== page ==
Dharma Glimpse by Dave Smith
I am a very lucky man.
As part of my job, I get to go out into the countryside and carry out ecological surveys. I get paid to look for bats, reptiles and dormice amongst other things. It’s a bit of a dream come true in some ways, but its not all skipping through meadows and sniffing flowers. The going can be really tough, you can be out in all weathers, sometimes in very inhospitable conditions and in tricky terrain.
A few weeks ago I had to travel down to Somerset to check some nest tubes that I had put out earlier in the year to see if any dormice had made nests in them. I think it was April when I put them out, I had placed them along the hedgerows bordering an agricultural field which is going to be turned into a quarry at some point in the future.
It was during one of our mini heatwaves that I was carrying out this check and the vegetation had grown up quite considerably since April. What was once an empty field, had now become a tall crop of corn, and the headland between the corn and the hedgerow was waist high or higher with grasses, nettles, brambles and thistles. I was struggling to travel from one nest tube to the next, and having great difficulty finding them in the overgrown and bramble covered hedges, which had earlier in the year been easily accessible.
As it was so hot, I was dressed in a T shirt and light trousers in an attempt to keep cool, unfortunately this did not give me much protection from the stinging nettles and thistles that I was literally surrounded by. To add to this, I was being bombarded with midges and other small flying insects that seemed to be attracted to my sweaty head.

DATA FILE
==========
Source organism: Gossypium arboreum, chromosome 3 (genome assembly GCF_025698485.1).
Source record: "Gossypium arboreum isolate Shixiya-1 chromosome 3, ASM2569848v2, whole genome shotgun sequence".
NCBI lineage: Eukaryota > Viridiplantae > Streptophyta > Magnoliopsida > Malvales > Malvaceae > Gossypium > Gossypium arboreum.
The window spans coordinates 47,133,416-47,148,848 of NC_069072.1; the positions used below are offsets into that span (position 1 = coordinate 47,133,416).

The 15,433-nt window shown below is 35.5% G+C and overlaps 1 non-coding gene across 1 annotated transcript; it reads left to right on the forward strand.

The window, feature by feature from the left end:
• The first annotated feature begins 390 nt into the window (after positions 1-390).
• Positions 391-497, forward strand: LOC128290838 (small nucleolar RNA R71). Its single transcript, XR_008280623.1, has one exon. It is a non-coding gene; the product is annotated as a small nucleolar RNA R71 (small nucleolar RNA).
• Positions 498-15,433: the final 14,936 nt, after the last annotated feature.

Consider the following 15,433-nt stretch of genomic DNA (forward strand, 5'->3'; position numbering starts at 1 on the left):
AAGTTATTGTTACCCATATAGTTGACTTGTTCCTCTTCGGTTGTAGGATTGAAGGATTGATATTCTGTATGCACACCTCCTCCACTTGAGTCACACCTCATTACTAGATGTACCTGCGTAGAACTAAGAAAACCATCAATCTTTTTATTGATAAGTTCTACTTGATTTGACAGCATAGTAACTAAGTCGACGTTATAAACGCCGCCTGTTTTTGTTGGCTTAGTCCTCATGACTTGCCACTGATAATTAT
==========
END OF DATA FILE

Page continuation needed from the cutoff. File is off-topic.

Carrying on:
I was hot and bothered and getting quite annoyed, desperately trying to avoid getting scratched and stung, weaving my way in and out of the aggressive vegetation flinching at every sting and scratch. After a while it dawned on me, the futility of trying to avoid this situation, if I was going to do my job I would just have to put up with it and wade in. Once I had accepted this reality and stopped worrying about my discomfort everything changed.
To be honest the pain was not actually that bad, and as my focus shifted from avoiding my relatively minor suffering, I began to look around and take in my surroundings with a calmer perspective. As well as the annoying midges and other flying insects that I mentioned previously, there were bumble bees, honey bees, hoverflies and dragonflies, and as I got deeper into the midst of the thistles, there were more and more butterflies. Dozens of them, big ones, little ones, about six or seven different species, all brightly coloured flitting from thistle to thistle and flying around my head. Purple flower heads and butterflies for as far as I could see. Once my perspective and focus had changed I was transported from my minor personal hell into paradise!
Buddhist teachings tell us that it is often our reaction to suffering that cause us the most distress, a secondary suffering of our own making. This was clearly brought home to me on this beautiful sunny day in my field full of butterflies.
Namo Amida Bu
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